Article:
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Sure!

* The Haxe C++ output is very solid. Sometimes there are compiler errors that you have to reverse engineer, like for when you use a try{} without a catch{}, which is valid in Haxe, but throws an error in C++. It's relatively easy though; the C++ output contains which haxe file and line number each line is from, and it has never taken more than a minute or two to figure out what's going on.

There has only been one logic error I've experienced - Haxe guarantees that arugments of a function are called left to right (i.e. something( readbyte(), readbyte() );), but of course C++ does not. Other than that, as far as the core compiler and code generation goes, if it compiles, the generated code is sound.

* Use NekoNME - bootstrapping on the iPhone without it would require a whole bunch of work. It is an API compatibility layer with Flash, and most basic stuff is replicated. So you code against the Flash APIs, and it spits out a native app on the iPhone, etc. That said, call as few of the Flash APIs as possible; roll stuff by hand, because they kind of suck.

* The garbage collector is quite slow, especially on the iPhone. So you have to be careful about the number of objects you've got in flight, even/especially strings. I don't keep Black Market's story in memory even on the PC version of the game because of this.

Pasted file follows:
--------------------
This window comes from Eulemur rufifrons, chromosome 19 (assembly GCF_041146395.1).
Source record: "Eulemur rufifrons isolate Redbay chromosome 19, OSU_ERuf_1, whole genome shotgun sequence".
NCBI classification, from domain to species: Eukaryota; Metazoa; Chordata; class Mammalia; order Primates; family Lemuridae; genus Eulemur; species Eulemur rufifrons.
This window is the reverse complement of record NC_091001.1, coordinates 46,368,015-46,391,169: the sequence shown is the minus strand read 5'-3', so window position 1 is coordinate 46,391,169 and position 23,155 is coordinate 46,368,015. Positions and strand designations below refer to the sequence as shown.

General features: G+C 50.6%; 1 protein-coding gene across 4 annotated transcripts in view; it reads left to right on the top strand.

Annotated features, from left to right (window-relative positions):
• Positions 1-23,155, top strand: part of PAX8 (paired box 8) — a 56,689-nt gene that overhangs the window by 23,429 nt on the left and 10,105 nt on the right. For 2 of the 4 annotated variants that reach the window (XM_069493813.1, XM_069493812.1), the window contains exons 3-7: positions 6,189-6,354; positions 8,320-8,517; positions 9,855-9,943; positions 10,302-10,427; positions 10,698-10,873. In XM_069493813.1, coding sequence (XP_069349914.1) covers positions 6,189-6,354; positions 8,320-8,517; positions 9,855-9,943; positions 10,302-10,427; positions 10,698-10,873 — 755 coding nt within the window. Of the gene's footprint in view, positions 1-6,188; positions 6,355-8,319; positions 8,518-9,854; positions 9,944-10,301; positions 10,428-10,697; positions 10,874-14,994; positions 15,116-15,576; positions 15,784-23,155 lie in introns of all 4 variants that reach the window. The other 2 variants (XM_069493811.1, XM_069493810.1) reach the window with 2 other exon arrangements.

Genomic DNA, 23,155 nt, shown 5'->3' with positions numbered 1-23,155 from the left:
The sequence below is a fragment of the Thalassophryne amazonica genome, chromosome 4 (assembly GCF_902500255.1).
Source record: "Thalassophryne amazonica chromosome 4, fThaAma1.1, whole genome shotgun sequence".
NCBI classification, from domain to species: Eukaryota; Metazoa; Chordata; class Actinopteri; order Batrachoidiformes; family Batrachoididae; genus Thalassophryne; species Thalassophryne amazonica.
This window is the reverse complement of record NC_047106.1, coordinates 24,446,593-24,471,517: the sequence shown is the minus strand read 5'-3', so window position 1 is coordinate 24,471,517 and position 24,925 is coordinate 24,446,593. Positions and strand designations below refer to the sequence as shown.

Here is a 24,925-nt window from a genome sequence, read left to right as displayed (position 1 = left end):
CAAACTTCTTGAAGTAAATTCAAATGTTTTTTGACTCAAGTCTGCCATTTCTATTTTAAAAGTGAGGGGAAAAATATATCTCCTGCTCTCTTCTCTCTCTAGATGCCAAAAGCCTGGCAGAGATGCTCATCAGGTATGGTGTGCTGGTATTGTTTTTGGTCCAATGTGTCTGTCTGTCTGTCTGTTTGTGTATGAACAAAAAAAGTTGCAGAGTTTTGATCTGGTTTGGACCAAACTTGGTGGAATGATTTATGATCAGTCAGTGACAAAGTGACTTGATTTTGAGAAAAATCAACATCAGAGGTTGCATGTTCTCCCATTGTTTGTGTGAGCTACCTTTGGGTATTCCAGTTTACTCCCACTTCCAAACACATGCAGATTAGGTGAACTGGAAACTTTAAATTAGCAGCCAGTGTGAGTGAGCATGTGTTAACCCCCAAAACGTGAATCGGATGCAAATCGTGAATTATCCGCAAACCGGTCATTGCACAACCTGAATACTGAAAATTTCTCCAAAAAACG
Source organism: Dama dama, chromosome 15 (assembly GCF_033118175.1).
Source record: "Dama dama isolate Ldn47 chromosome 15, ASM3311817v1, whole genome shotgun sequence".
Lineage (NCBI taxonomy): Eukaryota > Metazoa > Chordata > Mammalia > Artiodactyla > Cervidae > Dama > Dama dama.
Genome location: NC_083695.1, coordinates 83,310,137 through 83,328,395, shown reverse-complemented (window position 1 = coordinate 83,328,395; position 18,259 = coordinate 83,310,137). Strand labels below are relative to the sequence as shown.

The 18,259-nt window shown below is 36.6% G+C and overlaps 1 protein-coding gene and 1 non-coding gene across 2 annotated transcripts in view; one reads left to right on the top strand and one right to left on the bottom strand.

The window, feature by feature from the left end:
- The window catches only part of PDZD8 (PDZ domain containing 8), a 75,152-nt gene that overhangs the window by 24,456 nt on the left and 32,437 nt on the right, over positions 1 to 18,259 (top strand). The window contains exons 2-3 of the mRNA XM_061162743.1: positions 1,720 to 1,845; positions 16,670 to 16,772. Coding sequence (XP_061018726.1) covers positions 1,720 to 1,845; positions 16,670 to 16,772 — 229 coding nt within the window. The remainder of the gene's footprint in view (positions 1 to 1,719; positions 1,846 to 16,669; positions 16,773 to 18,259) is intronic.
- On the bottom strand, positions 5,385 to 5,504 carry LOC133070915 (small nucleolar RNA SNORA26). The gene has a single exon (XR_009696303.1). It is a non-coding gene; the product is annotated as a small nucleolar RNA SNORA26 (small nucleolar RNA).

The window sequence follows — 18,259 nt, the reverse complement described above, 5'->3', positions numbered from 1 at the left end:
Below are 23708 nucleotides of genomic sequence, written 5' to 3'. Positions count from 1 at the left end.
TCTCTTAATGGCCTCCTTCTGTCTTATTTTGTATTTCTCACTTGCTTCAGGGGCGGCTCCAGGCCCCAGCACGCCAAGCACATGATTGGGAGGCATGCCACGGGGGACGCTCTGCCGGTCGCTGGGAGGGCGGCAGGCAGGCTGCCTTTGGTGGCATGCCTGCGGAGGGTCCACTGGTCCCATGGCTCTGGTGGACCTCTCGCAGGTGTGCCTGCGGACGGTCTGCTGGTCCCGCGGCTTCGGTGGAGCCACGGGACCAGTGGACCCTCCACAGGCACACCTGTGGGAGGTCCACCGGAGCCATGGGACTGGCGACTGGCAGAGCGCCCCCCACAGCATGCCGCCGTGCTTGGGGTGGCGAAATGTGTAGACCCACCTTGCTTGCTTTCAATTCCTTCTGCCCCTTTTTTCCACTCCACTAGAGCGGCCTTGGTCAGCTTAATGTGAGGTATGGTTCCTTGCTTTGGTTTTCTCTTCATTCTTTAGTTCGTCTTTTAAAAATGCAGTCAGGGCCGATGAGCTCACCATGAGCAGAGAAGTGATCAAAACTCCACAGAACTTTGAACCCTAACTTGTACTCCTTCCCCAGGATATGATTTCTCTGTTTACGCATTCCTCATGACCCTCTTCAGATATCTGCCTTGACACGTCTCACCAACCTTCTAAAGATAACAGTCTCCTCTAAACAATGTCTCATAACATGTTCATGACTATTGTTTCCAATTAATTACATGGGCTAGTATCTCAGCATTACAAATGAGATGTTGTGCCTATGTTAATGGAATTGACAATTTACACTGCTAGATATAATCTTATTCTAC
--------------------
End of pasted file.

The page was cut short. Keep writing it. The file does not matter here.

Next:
* The C++ generated code is very very fast. Though of course some optimisations aren't possible, like creating vectors on the stack, so for example the Haxe Box2d port is slower than the original C++ version of Box2D (I had to use pooled Vectors in Super Goblin).

* If you're making something using 2D graphics, catering to the myriad of display resolutions is going to suck. But that's not a function of Haxe.

* Similarly, you end up doing a whole bunch of work per platform anyway; stuff like putting in app purchasing into the iPhone apps required (at least when I did it) hacking it into the native sections of the NME libraries (a pain, but doable).

* Checkout NME once, and stop updating when it's working well - it breaks often, and is in constant development.

* That said, if you're a hacker, get commit access to NekoNME. If you commit solid changes back they'll love the extra help, and you're likely to want to add some missing features (not as many these days as there were when I did it a year ago).

Now that Unity3D supports Flash, my next game is actually going to be written in that (see http://www.underthegarden.com). However, if Haxe fits your needs (eg write your website backend, Javascript, SWF, iPhone app, PC downloadable all from the same codebase), it's solid and will likely be around for a long time; there'll be some teething pain, but it isn't a lemon technology wise.

The reason I suggested people email me is so I can help figure out if it actually does fit their use case!




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